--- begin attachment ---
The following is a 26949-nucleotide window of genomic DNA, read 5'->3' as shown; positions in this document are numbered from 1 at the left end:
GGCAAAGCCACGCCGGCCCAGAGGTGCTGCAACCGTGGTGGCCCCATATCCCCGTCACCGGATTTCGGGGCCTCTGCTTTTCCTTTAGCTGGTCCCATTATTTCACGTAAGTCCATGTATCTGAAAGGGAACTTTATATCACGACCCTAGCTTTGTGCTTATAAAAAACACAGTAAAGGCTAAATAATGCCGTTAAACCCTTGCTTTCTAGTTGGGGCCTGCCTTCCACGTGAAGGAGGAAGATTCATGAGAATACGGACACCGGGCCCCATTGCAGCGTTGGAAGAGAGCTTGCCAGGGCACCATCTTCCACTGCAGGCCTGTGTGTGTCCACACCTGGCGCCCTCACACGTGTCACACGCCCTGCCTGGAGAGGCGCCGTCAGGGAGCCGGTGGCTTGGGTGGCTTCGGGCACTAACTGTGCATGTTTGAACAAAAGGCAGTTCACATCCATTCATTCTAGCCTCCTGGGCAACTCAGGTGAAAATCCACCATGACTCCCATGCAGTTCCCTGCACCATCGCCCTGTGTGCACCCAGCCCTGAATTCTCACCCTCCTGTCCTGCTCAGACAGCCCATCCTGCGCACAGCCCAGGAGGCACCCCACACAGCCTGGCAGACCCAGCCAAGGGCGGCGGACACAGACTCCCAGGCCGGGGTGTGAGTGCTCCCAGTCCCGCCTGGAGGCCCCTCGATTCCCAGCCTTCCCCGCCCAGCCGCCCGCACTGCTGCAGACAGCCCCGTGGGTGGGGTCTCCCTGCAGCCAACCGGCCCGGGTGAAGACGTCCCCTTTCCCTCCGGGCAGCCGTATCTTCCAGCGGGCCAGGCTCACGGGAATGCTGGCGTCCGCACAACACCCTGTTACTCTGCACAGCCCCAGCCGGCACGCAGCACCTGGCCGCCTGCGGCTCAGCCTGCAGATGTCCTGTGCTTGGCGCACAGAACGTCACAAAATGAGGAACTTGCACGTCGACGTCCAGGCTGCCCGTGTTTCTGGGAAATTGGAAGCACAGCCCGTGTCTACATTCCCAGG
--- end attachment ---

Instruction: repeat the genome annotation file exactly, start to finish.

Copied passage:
The following is a 26949-nucleotide window of genomic DNA, read 5'->3' as shown; positions in this document are numbered from 1 at the left end:
GGCAAAGCCACGCCGGCCCAGAGGTGCTGCAACCGTGGTGGCCCCATATCCCCGTCACCGGATTTCGGGGCCTCTGCTTTTCCTTTAGCTGGTCCCATTATTTCACGTAAGTCCATGTATCTGAAAGGGAACTTTATATCACGACCCTAGCTTTGTGCTTATAAAAAACACAGTAAAGGCTAAATAATGCCGTTAAACCCTTGCTTTCTAGTTGGGGCCTGCCTTCCACGTGAAGGAGGAAGATTCATGAGAATACGGACACCGGGCCCCATTGCAGCGTTGGAAGAGAGCTTGCCAGGGCACCATCTTCCACTGCAGGCCTGTGTGTGTCCACACCTGGCGCCCTCACACGTGTCACACGCCCTGCCTGGAGAGGCGCCGTCAGGGAGCCGGTGGCTTGGGTGGCTTCGGGCACTAACTGTGCATGTTTGAACAAAAGGCAGTTCACATCCATTCATTCTAGCCTCCTGGGCAACTCAGGTGAAAATCCACCATGACTCCCATGCAGTTCCCTGCACCATCGCCCTGTGTGCACCCAGCCCTGAATTCTCACCCTCCTGTCCTGCTCAGACAGCCCATCCTGCGCACAGCCCAGGAGGCACCCCACACAGCCTGGCAGACCCAGCCAAGGGCGGCGGACACAGACTCCCAGGCCGGGGTGTGAGTGCTCCCAGTCCCGCCTGGAGGCCCCTCGATTCCCAGCCTTCCCCGCCCAGCCGCCCGCACTGCTGCAGACAGCCCCGTGGGTGGGGTCTCCCTGCAGCCAACCGGCCCGGGTGAAGACGTCCCCTTTCCCTCCGGGCAGCCGTATCTTCCAGCGGGCCAGGCTCACGGGAATGCTGGCGTCCGCACAACACCCTGTTACTCTGCACAGCCCCAGCCGGCACGCAGCACCTGGCCGCCTGCGGCTCAGCCTGCAGATGTCCTGTGCTTGGCGCACAGAACGTCACAAAATGAGGAACTTGCACGTCGACGTCCAGGCTGCCCGTGTTTCTGGGAAATTGGAAGCACAGCCCGTGTCTACATTCCCAGG